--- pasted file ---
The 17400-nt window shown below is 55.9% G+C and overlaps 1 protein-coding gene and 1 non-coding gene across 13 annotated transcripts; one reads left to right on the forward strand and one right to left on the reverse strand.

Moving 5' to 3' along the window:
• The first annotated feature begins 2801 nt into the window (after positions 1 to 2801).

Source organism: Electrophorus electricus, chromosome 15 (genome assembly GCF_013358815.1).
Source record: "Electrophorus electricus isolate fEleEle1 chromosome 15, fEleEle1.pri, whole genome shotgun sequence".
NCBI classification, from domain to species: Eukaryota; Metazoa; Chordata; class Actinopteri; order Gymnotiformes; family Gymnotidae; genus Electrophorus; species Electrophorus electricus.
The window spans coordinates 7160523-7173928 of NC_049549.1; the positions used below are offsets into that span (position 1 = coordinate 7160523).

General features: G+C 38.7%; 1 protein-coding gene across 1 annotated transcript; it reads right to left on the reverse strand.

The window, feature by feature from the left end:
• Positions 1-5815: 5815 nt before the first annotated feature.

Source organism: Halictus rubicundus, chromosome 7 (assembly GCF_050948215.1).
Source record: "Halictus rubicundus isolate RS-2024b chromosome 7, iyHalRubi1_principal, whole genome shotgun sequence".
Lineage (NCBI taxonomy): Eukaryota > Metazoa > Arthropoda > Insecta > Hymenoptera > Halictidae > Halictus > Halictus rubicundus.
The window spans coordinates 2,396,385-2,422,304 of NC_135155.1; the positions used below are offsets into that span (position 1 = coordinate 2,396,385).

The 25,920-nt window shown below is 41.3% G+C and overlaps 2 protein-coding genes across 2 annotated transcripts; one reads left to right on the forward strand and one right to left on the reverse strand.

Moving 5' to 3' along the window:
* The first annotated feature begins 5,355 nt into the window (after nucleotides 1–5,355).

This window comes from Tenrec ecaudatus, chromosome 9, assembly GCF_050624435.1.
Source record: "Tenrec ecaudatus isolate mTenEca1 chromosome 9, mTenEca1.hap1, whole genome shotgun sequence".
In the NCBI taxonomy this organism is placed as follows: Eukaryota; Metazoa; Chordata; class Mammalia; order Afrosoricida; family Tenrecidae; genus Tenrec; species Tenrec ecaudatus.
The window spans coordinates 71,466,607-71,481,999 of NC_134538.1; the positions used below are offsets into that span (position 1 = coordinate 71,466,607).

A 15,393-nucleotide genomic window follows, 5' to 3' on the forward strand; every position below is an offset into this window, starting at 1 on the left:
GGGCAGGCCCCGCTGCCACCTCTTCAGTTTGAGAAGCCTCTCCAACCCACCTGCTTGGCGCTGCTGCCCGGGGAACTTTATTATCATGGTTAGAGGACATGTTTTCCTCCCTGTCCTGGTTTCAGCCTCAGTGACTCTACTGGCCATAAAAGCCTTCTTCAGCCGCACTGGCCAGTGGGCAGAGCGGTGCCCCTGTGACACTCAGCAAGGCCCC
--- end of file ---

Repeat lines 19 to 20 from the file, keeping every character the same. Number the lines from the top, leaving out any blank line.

Source record: "Tenrec ecaudatus isolate mTenEca1 chromosome 9, mTenEca1.hap1, whole genome shotgun sequence".
In the NCBI taxonomy this organism is placed as follows: Eukaryota; Metazoa; Chordata; class Mammalia; order Afrosoricida; family Tenrecidae; genus Tenrec; species Tenrec ecaudatus.